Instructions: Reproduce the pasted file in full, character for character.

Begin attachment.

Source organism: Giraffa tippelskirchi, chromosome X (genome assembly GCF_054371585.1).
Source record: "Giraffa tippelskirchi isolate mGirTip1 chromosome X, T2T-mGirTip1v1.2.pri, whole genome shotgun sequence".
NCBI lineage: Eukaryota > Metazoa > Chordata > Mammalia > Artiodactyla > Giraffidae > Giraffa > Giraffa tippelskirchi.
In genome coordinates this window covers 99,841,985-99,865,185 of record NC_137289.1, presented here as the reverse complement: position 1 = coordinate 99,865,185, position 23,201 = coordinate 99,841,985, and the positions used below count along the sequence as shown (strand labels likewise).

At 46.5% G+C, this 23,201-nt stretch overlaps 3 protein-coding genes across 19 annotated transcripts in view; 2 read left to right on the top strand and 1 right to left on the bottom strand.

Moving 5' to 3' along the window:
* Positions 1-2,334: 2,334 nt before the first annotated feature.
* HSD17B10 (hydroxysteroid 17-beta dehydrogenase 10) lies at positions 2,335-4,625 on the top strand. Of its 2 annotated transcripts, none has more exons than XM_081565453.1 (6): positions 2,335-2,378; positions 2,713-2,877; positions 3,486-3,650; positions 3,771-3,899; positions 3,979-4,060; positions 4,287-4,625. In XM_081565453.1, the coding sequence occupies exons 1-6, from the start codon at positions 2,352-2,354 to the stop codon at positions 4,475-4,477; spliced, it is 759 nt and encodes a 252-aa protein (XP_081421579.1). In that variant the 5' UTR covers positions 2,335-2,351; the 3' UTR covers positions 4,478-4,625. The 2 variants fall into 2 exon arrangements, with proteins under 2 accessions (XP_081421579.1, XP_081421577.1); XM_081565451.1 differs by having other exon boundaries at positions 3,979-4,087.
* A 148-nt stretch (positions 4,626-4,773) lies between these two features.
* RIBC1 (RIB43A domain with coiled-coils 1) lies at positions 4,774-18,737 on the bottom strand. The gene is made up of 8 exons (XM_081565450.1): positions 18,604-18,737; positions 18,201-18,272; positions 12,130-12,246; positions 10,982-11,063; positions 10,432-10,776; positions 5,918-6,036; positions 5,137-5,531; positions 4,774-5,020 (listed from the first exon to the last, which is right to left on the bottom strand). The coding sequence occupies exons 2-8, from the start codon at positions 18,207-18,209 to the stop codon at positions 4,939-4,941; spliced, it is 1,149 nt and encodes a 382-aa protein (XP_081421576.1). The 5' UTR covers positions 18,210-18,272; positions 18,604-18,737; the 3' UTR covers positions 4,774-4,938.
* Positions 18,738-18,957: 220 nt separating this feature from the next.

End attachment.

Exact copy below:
Source organism: Giraffa tippelskirchi, chromosome X (genome assembly GCF_054371585.1).
Source record: "Giraffa tippelskirchi isolate mGirTip1 chromosome X, T2T-mGirTip1v1.2.pri, whole genome shotgun sequence".
NCBI lineage: Eukaryota > Metazoa > Chordata > Mammalia > Artiodactyla > Giraffidae > Giraffa > Giraffa tippelskirchi.
In genome coordinates this window covers 99,841,985-99,865,185 of record NC_137289.1, presented here as the reverse complement: position 1 = coordinate 99,865,185, position 23,201 = coordinate 99,841,985, and the positions used below count along the sequence as shown (strand labels likewise).

At 46.5% G+C, this 23,201-nt stretch overlaps 3 protein-coding genes across 19 annotated transcripts in view; 2 read left to right on the top strand and 1 right to left on the bottom strand.

Moving 5' to 3' along the window:
* Positions 1-2,334: 2,334 nt before the first annotated feature.
* HSD17B10 (hydroxysteroid 17-beta dehydrogenase 10) lies at positions 2,335-4,625 on the top strand. Of its 2 annotated transcripts, none has more exons than XM_081565453.1 (6): positions 2,335-2,378; positions 2,713-2,877; positions 3,486-3,650; positions 3,771-3,899; positions 3,979-4,060; positions 4,287-4,625. In XM_081565453.1, the coding sequence occupies exons 1-6, from the start codon at positions 2,352-2,354 to the stop codon at positions 4,475-4,477; spliced, it is 759 nt and encodes a 252-aa protein (XP_081421579.1). In that variant the 5' UTR covers positions 2,335-2,351; the 3' UTR covers positions 4,478-4,625. The 2 variants fall into 2 exon arrangements, with proteins under 2 accessions (XP_081421579.1, XP_081421577.1); XM_081565451.1 differs by having other exon boundaries at positions 3,979-4,087.
* A 148-nt stretch (positions 4,626-4,773) lies between these two features.
* RIBC1 (RIB43A domain with coiled-coils 1) lies at positions 4,774-18,737 on the bottom strand. The gene is made up of 8 exons (XM_081565450.1): positions 18,604-18,737; positions 18,201-18,272; positions 12,130-12,246; positions 10,982-11,063; positions 10,432-10,776; positions 5,918-6,036; positions 5,137-5,531; positions 4,774-5,020 (listed from the first exon to the last, which is right to left on the bottom strand). The coding sequence occupies exons 2-8, from the start codon at positions 18,207-18,209 to the stop codon at positions 4,939-4,941; spliced, it is 1,149 nt and encodes a 382-aa protein (XP_081421576.1). The 5' UTR covers positions 18,210-18,272; positions 18,604-18,737; the 3' UTR covers positions 4,774-4,938.
* Positions 18,738-18,957: 220 nt separating this feature from the next.